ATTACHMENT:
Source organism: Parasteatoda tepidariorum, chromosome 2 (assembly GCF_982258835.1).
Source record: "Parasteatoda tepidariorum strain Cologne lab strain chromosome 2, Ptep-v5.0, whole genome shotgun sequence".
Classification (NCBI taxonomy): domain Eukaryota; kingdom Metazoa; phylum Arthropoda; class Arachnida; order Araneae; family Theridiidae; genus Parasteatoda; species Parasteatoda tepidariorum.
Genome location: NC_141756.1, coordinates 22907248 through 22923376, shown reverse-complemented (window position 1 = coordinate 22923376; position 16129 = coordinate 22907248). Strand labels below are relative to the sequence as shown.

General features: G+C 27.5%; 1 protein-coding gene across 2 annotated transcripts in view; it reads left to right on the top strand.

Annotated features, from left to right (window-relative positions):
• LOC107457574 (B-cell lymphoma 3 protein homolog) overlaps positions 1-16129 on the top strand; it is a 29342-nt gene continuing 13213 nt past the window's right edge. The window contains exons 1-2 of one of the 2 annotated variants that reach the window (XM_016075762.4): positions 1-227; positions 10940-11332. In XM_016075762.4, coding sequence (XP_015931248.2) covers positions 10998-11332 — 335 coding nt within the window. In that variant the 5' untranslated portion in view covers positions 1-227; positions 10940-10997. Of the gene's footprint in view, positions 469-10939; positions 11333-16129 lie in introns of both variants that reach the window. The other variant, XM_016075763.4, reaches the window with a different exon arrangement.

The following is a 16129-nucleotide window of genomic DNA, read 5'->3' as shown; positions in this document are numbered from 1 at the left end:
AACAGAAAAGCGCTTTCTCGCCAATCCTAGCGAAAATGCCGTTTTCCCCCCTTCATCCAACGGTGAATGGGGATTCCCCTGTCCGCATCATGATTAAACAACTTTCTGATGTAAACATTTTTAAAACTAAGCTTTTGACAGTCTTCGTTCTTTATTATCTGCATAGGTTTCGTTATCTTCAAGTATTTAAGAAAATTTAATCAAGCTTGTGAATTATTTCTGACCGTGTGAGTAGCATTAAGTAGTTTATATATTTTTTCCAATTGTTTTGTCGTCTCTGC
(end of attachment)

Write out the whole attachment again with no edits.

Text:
Source organism: Parasteatoda tepidariorum, chromosome 2 (assembly GCF_982258835.1).
Source record: "Parasteatoda tepidariorum strain Cologne lab strain chromosome 2, Ptep-v5.0, whole genome shotgun sequence".
Classification (NCBI taxonomy): domain Eukaryota; kingdom Metazoa; phylum Arthropoda; class Arachnida; order Araneae; family Theridiidae; genus Parasteatoda; species Parasteatoda tepidariorum.
Genome location: NC_141756.1, coordinates 22907248 through 22923376, shown reverse-complemented (window position 1 = coordinate 22923376; position 16129 = coordinate 22907248). Strand labels below are relative to the sequence as shown.

General features: G+C 27.5%; 1 protein-coding gene across 2 annotated transcripts in view; it reads left to right on the top strand.

Annotated features, from left to right (window-relative positions):
• LOC107457574 (B-cell lymphoma 3 protein homolog) overlaps positions 1-16129 on the top strand; it is a 29342-nt gene continuing 13213 nt past the window's right edge. The window contains exons 1-2 of one of the 2 annotated variants that reach the window (XM_016075762.4): positions 1-227; positions 10940-11332. In XM_016075762.4, coding sequence (XP_015931248.2) covers positions 10998-11332 — 335 coding nt within the window. In that variant the 5' untranslated portion in view covers positions 1-227; positions 10940-10997. Of the gene's footprint in view, positions 469-10939; positions 11333-16129 lie in introns of both variants that reach the window. The other variant, XM_016075763.4, reaches the window with a different exon arrangement.

The following is a 16129-nucleotide window of genomic DNA, read 5'->3' as shown; positions in this document are numbered from 1 at the left end:
AACAGAAAAGCGCTTTCTCGCCAATCCTAGCGAAAATGCCGTTTTCCCCCCTTCATCCAACGGTGAATGGGGATTCCCCTGTCCGCATCATGATTAAACAACTTTCTGATGTAAACATTTTTAAAACTAAGCTTTTGACAGTCTTCGTTCTTTATTATCTGCATAGGTTTCGTTATCTTCAAGTATTTAAGAAAATTTAATCAAGCTTGTGAATTATTTCTGACCGTGTGAGTAGCATTAAGTAGTTTATATATTTTTTCCAATTGTTTTGTCGTCTCTGC